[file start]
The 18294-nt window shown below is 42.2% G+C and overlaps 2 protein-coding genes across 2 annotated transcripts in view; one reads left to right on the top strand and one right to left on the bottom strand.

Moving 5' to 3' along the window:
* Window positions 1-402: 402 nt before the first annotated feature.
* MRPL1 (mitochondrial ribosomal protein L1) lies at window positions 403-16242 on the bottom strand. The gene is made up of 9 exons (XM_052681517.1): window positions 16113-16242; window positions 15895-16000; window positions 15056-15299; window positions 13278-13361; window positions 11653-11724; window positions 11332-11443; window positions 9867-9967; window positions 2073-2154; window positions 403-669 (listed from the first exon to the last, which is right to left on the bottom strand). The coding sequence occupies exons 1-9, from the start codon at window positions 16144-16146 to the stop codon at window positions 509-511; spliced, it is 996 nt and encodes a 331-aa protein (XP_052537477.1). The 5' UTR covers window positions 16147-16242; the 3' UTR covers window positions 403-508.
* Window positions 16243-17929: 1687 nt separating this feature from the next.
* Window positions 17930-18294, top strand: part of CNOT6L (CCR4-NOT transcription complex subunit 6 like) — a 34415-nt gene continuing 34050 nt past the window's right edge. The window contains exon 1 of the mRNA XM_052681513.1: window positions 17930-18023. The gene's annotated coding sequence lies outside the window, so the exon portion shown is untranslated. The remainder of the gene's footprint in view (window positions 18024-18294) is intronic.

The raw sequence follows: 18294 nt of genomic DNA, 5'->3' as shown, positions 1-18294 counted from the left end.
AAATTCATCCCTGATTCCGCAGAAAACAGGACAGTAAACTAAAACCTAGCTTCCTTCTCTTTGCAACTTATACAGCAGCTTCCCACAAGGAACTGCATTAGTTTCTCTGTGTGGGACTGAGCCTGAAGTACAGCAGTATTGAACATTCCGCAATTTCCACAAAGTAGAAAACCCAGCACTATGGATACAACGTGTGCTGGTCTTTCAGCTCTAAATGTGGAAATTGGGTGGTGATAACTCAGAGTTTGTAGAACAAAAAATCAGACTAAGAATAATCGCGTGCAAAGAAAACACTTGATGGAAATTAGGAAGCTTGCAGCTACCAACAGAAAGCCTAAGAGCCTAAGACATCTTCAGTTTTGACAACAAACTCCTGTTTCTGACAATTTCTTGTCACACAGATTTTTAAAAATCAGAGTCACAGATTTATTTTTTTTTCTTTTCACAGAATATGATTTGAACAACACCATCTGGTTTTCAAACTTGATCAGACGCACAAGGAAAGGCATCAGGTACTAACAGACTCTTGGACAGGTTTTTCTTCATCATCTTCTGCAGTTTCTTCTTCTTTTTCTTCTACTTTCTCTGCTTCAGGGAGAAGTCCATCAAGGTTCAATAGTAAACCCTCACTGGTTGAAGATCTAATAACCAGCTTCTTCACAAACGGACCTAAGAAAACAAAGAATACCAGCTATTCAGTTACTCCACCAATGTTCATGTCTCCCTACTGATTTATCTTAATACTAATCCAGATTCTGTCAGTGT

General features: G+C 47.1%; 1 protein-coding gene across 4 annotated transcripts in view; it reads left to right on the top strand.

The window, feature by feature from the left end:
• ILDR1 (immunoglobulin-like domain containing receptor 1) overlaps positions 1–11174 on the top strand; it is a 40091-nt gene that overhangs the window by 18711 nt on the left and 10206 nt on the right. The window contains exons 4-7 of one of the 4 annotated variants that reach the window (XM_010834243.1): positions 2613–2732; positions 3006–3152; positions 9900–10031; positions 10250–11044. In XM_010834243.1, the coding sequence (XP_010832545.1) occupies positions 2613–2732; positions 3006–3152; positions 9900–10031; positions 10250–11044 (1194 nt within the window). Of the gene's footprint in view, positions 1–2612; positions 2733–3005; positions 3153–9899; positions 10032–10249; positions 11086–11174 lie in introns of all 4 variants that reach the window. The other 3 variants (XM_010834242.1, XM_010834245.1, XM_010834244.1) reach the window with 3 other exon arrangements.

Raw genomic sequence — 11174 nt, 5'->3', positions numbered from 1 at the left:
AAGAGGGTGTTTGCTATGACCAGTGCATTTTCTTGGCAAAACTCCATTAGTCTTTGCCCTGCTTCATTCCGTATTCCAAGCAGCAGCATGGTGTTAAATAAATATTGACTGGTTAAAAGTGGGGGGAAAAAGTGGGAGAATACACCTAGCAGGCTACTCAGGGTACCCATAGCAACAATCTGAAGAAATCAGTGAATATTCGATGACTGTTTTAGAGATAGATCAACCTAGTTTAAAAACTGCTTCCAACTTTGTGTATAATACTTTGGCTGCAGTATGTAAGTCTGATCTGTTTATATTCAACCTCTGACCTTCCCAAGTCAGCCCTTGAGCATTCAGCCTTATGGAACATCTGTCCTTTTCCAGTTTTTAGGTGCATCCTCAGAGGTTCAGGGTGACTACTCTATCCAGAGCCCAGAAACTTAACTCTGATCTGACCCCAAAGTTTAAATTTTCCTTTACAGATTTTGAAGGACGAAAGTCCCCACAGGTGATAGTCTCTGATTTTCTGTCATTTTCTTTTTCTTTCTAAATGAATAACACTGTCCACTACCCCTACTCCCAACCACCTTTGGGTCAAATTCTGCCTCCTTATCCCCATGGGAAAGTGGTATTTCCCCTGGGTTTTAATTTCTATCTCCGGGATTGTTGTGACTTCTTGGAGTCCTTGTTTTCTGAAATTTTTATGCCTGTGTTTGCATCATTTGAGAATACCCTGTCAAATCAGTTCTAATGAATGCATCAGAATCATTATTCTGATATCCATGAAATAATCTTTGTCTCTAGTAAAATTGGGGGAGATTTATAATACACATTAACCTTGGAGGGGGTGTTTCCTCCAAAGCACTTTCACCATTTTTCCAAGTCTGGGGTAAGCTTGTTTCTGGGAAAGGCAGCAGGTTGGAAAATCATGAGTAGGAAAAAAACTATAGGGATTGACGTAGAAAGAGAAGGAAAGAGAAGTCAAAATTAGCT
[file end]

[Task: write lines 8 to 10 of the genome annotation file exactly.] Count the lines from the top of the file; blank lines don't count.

AAATTCATCCCTGATTCCGCAGAAAACAGGACAGTAAACTAAAACCTAGCTTCCTTCTCTTTGCAACTTATACAGCAGCTTCCCACAAGGAACTGCATTAGTTTCTCTGTGTGGGACTGAGCCTGAAGTACAGCAGTATTGAACATTCCGCAATTTCCACAAAGTAGAAAACCCAGCACTATGGATACAACGTGTGCTGGTCTTTCAGCTCTAAATGTGGAAATTGGGTGGTGATAACTCAGAGTTTGTAGAACAAAAAATCAGACTAAGAATAATCGCGTGCAAAGAAAACACTTGATGGAAATTAGGAAGCTTGCAGCTACCAACAGAAAGCCTAAGAGCCTAAGACATCTTCAGTTTTGACAACAAACTCCTGTTTCTGACAATTTCTTGTCACACAGATTTTTAAAAATCAGAGTCACAGATTTATTTTTTTTTCTTTTCACAGAATATGATTTGAACAACACCATCTGGTTTTCAAACTTGATCAGACGCACAAGGAAAGGCATCAGGTACTAACAGACTCTTGGACAGGTTTTTCTTCATCATCTTCTGCAGTTTCTTCTTCTTTTTCTTCTACTTTCTCTGCTTCAGGGAGAAGTCCATCAAGGTTCAATAGTAAACCCTCACTGGTTGAAGATCTAATAACCAGCTTCTTCACAAACGGACCTAAGAAAACAAAGAATACCAGCTATTCAGTTACTCCACCAATGTTCATGTCTCCCTACTGATTTATCTTAATACTAATCCAGATTCTGTCAGTGT

General features: G+C 47.1%; 1 protein-coding gene across 4 annotated transcripts in view; it reads left to right on the top strand.

The window, feature by feature from the left end: